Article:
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Figure 1: Surgical fire triangle

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  Ignition Source Top


The most common ignition source in operating-room fires are electro cautery units (monopolar and bipolar diathermy), which are used in approximately 85% of surgeries, and was responsible for initiating 100% of the fires reported in a recent literature review. [5],[8],[13] The temperature at the tip of a diathermy can reach several hundred degrees. [5] Similarly, prior to endoscopic connection, the terminal end of a fiber optic cable can achieve temperatures of 190.6°C. [24] Lasers are another common ignition source and have been reported to ignite endotracheal tubes during airway surgery, creating a potentially lethal airway fire extending down the trachea. [5],[24] They can all ignite an operating-room fire, particularly in the presence of either O 2 or direct contact with a fuel source. Thus, these sources pose a high-risk for direct burns as well as additional ignition and explosion reactions from the intense heat they generate. [13],[24] Other ignition sources include sparks from high-speed surgical drills and surgical burrs, glowing embers of charred tissue, flexible endoscopes, tourniquet cuffs and faulty electrical equipment. [Table 1]. [8],[11]


  Fuel Source Top


Fuel sources are ubiquitous in the operating room [Table 1]. Some fuel sources are so flammable that they require only the slightest of contributions from the other two components of the surgical fire triangle. For example, a surface wiped down with 100% alcohol requires only a single spark at room air O 2 concentrations to ignite, making this a very dangerous skin preparation solution. [13] Most skin preparation solutions are alcohol-based and their flammability is in direct proportion to their alcohol concentration.These solutions include 10%povidone-iodine (Betadine ® ), 0.5% chlorhexidine (Hibisol ® ),

5% chlorhexidine (Hibitane ® concentrate), methanol and ethanol (surgical spirit). Moreover, all skin preparation solutions will support combustion if not given adequate drying time for the alcohol content to evaporate. [3],[6],[12] Only water-based skin preparation solutions such as betadine, soloprep, and pharmaseal contain no alcohol and therefore, considered truly nonflammable. [13] Experimental studies have shown that diathermy generates enough heat to ignite all alcohol based antiseptics even if these contain as little as 20% alcohol. The ignition temperatures for these antiseptics are within the range of 800-900°C and these temperatures are easily achieved with the use of typical electro surgery units. [21] It has also been suggested that fires may be initiated by ignition of the vapor generated from the antiseptic solution. The heat of the skin ensures that this is in high concentration near the operating site. The potential for fire is increased when the alcohol based skin antiseptic is applied in a way that allows the solution to spill and pool on the skin, or wick into the patient's hair or surrounding drape. [25] Furthermore, formation of air pockets during draping allows flammable vapors to accumulate near the surgical site. Thus, if the patient is draped before the solution is completely dry, alcohol vapors can be trapped and channeled to the surgical site, where a heat source can ignite the vapors. [21]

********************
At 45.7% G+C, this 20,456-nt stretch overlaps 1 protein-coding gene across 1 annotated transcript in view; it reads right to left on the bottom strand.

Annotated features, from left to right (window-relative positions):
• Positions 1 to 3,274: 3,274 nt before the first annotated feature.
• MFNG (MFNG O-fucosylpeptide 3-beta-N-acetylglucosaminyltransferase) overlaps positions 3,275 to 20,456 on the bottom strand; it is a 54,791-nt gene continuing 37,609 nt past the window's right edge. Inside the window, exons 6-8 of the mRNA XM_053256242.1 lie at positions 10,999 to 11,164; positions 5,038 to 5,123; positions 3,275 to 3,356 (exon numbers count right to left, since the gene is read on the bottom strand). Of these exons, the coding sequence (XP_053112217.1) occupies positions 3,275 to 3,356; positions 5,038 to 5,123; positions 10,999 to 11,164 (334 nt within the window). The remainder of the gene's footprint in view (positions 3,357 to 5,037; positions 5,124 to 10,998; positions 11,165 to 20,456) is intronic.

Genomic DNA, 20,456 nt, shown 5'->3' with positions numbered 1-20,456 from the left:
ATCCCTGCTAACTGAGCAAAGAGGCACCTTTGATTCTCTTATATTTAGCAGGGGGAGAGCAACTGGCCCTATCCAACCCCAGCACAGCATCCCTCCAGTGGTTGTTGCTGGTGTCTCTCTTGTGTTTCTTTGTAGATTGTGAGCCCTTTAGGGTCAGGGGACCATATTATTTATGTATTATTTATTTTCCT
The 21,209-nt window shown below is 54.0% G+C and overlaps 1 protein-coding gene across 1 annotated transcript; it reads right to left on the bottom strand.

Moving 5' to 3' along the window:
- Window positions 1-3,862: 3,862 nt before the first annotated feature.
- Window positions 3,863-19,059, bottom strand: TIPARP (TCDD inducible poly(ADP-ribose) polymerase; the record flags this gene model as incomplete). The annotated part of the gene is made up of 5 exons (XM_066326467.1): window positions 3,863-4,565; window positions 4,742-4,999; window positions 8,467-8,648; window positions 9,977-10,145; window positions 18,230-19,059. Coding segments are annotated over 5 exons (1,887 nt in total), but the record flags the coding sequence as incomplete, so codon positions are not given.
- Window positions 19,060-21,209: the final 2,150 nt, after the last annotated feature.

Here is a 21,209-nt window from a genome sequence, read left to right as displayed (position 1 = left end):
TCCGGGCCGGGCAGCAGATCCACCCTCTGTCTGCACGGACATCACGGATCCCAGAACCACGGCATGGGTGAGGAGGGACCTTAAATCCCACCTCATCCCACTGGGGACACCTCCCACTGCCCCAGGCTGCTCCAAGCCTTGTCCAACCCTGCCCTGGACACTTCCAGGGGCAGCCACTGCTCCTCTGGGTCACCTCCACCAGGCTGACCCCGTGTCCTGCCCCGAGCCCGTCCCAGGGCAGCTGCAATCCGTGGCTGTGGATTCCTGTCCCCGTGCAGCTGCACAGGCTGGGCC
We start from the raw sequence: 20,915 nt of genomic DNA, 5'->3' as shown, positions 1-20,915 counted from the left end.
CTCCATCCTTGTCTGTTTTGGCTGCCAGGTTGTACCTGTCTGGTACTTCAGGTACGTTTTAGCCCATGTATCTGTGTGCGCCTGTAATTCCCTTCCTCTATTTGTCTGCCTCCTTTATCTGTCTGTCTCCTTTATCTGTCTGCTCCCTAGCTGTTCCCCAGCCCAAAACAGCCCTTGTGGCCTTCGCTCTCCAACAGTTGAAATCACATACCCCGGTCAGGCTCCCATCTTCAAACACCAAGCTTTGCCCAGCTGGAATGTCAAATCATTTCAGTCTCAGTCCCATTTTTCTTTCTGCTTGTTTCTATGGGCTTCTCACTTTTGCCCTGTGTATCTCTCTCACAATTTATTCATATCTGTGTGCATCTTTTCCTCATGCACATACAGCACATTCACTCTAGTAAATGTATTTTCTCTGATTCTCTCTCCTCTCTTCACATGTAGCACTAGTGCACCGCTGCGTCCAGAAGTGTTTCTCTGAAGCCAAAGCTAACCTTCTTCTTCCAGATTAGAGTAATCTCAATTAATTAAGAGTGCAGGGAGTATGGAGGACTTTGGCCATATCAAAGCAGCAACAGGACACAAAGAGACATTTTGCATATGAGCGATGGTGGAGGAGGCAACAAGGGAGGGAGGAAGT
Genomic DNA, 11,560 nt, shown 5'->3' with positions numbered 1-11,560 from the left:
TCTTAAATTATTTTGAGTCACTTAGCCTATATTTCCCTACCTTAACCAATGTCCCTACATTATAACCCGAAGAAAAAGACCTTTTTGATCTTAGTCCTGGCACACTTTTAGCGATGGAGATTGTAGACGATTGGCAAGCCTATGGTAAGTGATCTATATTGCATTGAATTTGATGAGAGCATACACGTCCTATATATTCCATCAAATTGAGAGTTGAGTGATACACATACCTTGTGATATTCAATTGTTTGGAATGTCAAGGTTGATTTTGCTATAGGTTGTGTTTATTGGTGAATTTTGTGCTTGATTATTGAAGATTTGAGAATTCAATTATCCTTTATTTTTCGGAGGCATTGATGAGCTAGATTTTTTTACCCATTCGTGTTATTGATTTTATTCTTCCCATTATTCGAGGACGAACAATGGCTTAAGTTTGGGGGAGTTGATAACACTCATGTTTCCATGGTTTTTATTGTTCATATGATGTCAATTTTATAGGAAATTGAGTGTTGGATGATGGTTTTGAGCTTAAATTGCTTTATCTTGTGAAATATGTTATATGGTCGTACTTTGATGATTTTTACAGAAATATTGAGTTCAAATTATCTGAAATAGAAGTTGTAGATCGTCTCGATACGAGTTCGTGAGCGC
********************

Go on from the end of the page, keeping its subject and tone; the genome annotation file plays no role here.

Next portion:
Oxidizer Top


O 2 is the principal oxidizer in the operating theater although N 2 O is also dangerous when present. [11],[24] The operating room can present a relatively high-risk environment for fire especially, with the use of 100%O 2 leading to an oxygen-enriched atmosphere (OEA), [12] An OEA is defined simply as an O 2 concentration greater than the normal atmospheric concentration of 21%. [2],[7],[8] An inverse relationship between time necessary for fire ignition and O 2 concentration has been described. [11] As the O 2 concentration rises above 21% (normal atmospheric concentration), the propensity to generate an aggressive and vigorous fire also increases. Most patients receive supplemental O 2 during head and neck surgeries through an endotracheal tube or nasal cannula. Gravitational forces promote the accumulation of supplemental O 2 in dependent regions (ears and angle of the mandible) because of its higher density compared to room air. The use of drapes around the patient sequesters O 2 underneath and prevents its rapid clearance. [4] The area below drapes can develop an O 2 concentration of 50% with administration of 6 L/min of O 2 . [11],[24] Drape fabric will also absorb O 2 , thus, greatly enhancing its potential to ignite and enhancing its heat intensity after ignition. [2],[7],[8] Furthermore, when fires occur with some of these products, the hazard is not only the burn injury, but the inhalation of products of combustion; carbon monoxide, ammonia, hydrogen chloride, and cyanide. These products of combustion pose a hazard, not only to the patients but also to exposed operating-room personnel as well. [13]


  Management Top